I've used memtest before, but I was thinking it had to be used with Windows loaded. Your suggestion is a good one. I will try to run the test as soon as I have time.

Thanks Rimmer.

#7 tg1911

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Posted 27 April 2005 - 09:50 PM

Here's a couple of links that night provide you with some information:
How to troubleshoot the "NTLDR Is Missing" error message in Windows 2000
NTLDR is Missing:
NTLDR Missing
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#8 GymTeacher

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Posted 30 April 2005 - 11:19 AM

Thanks for your suggestions. Downloaded latest version of MemTest86, then ran the tests for 26 hours. Only 1 error on test 4 reported. No big deal. Otherwise, no errors, so I conclude the new Kingston memory is good.

Now going to try to flash the bios of this Intel 845GRG board. Following that, I will make the boot CD (including the NTLDR file), or maybe just make a floppy and change the boot priority in the bios.

I need to make a visual check of the IDE cables and also of the motherboard, looking for swollen capacitors, etc. (Considering MemTest ran fine from my primary IDE CD-ROM drive, I doubt there's a problem with the cables. But I don't understand why I can't boot to a command prompt using the Win2k setup CD. I will try the setup CD in both my CD drive and my DVD drive.)

I will post my results, in case it helps someone else.

#9 GymTeacher

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Posted 30 April 2005 - 07:03 PM

Borrowed a floppy Emer Repair Disk for Win2k. Changed BIOS boot priority to 'removable device' and get 'NTLDR is missing, press any key to restart.' Now I have to track down another system that has a floppy disk reader, as this laptop does not. I have to see if NTLDR is really missing, or just not being read. I will add NTLDR if necessary.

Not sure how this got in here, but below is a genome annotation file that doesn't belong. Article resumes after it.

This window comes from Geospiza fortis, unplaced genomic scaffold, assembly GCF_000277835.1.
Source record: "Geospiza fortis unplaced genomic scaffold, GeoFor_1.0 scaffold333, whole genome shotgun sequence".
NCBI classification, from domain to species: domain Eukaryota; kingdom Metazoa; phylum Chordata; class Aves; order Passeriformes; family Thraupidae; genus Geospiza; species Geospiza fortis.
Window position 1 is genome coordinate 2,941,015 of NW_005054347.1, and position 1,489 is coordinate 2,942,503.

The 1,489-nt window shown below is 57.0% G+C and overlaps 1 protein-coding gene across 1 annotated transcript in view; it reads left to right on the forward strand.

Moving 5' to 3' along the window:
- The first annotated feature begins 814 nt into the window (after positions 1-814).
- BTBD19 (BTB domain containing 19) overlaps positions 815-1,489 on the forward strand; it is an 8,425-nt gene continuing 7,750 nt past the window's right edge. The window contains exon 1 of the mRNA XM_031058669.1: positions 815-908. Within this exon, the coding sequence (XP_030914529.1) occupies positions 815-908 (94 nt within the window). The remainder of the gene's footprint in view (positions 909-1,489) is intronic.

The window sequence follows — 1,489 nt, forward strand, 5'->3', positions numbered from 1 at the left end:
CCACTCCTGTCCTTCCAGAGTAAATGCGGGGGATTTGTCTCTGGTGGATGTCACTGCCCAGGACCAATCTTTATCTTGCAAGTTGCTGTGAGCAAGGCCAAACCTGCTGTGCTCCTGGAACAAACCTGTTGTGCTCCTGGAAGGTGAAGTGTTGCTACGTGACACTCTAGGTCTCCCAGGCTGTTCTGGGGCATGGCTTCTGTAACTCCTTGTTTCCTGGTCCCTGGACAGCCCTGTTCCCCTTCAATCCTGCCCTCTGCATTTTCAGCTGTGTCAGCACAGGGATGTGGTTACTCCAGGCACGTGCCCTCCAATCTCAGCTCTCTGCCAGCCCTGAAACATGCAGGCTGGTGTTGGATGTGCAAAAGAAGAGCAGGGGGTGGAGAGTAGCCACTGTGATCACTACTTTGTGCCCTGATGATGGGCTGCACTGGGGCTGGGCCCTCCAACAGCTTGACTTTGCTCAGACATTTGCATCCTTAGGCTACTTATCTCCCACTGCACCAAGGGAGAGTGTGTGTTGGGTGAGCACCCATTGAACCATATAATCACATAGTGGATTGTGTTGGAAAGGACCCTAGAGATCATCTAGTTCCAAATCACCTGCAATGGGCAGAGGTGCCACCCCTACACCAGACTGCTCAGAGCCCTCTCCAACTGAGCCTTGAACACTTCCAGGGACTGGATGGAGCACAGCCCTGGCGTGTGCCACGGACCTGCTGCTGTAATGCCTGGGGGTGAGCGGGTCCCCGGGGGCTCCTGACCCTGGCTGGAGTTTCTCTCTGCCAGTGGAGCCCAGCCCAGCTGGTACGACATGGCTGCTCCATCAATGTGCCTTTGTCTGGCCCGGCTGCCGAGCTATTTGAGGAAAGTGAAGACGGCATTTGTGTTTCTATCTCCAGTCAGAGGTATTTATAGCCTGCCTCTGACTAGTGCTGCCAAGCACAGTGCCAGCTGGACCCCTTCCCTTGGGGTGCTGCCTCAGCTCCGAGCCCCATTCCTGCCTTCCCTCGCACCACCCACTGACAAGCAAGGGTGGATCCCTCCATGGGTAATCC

Again, tried to reboot using the Win2k System CD after changing bios to CD-ROM. I can't believe it won't start from this CD. The reboot fails at exactly the same place every time: 15 seconds after the bars are filled on the Windows 2000 screen.

Maybe I'll try contacting Intel for advice. Can't flash the BIOS because I can't boot into Windows and I believe it is necessary to be in Windows to flash the bios. Talk about your Catch-22 !!

#10 Rimmer

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Posted 01 May 2005 - 04:57 AM

It's not necessary to be in Windows to flash the BIOS. Depending on the motherboard type it usually involves making a bootable floppy disk, which you can do on another machine, then booting from that floppy enables you to update the BIOS.

When you are viewing the BIOS, what video card are you using?

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#11 GymTeacher

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Posted 01 May 2005 - 11:14 PM

Hey Rimmer

You are right about flashing the bios without being in Windows. The Intel website for the 845GRG board talks about using the Express Flash for the Windows environment either on Floppy Disk or on CD-ROM. Since my laptop does not have a floppy drive, I was not able to make such a flash disk. So I downloaded the bios update and burned it to a CD-R, with the intention of running it at a cold startup.

Now, when I run the bios update from the CD, the computer acts exactly in the same way, with no recognition of the autostart bios update on the CD. Then it goes to the hard drive to try to boot from there. Still the same hang, and then auto reboot.

I will get the express flash on floppy disk and try to update the bios from there.

I have removed the AGP video card completely, and the video is driven from the motherboard video chip (which automatically is enable once the video card is removed). The video adapter is built into the 845 chipset.

When I try to boot from the ERD (floppy), the 'NTLDR is missing' message is still appearing. I will get the floppy into a drive and see if the file is there or is truly missing. If it is missing, I will add it to the floppy and then try to boot the computer with the revised floppy.